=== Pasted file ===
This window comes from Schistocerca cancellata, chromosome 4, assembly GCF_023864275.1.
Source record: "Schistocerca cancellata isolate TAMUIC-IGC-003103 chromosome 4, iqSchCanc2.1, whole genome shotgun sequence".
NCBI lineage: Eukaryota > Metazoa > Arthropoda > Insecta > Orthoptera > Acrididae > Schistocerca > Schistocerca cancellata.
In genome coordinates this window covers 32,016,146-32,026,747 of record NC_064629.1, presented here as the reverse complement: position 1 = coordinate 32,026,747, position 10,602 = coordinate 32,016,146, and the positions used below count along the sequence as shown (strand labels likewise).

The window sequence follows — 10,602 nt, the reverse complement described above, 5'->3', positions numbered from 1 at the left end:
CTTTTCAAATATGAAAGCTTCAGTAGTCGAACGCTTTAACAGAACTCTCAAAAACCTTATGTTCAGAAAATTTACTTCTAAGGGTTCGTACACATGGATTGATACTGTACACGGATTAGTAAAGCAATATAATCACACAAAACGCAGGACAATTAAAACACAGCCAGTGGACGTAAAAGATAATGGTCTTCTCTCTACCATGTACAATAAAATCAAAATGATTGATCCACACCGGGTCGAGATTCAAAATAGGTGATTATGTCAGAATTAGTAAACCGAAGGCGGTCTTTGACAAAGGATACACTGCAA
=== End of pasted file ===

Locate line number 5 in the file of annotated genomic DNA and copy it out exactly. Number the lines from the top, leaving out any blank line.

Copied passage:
The window sequence follows — 10,602 nt, the reverse complement described above, 5'->3', positions numbered from 1 at the left end: